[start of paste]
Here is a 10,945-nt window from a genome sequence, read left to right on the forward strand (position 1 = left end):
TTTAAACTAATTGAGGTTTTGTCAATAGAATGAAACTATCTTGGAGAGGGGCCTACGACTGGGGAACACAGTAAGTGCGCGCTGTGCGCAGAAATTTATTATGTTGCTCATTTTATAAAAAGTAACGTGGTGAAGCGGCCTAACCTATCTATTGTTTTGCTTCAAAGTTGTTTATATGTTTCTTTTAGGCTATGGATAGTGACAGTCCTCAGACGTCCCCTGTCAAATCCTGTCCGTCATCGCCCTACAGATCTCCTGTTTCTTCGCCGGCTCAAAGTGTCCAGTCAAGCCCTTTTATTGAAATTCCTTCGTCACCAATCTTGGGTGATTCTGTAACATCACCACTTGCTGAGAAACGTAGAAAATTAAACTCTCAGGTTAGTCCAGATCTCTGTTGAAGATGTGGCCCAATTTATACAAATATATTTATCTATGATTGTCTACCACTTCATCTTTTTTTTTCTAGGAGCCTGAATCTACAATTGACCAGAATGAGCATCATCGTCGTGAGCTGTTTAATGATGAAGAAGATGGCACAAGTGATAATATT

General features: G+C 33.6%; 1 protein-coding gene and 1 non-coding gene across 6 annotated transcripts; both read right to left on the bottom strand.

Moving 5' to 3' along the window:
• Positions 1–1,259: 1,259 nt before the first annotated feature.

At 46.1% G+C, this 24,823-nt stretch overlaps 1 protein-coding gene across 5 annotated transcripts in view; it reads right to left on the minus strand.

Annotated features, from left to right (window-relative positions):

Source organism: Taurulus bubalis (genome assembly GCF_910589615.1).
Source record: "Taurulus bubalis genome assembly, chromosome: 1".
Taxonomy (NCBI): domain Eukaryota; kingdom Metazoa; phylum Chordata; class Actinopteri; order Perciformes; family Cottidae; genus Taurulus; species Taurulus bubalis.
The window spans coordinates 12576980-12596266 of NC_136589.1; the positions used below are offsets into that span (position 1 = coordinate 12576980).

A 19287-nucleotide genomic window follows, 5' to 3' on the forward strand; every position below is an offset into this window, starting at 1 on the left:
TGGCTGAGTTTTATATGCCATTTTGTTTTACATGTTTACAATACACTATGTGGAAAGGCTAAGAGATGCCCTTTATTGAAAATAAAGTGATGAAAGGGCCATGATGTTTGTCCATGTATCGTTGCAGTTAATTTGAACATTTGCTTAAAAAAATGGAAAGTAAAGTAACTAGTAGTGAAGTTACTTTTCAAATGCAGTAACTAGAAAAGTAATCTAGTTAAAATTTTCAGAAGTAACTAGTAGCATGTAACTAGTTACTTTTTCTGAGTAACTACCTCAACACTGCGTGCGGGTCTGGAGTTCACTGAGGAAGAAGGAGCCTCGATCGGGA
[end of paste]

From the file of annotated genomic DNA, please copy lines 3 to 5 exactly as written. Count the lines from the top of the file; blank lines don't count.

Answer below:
General features: G+C 33.6%; 1 protein-coding gene and 1 non-coding gene across 6 annotated transcripts; both read right to left on the bottom strand.

Moving 5' to 3' along the window:
• Positions 1–1,259: 1,259 nt before the first annotated feature.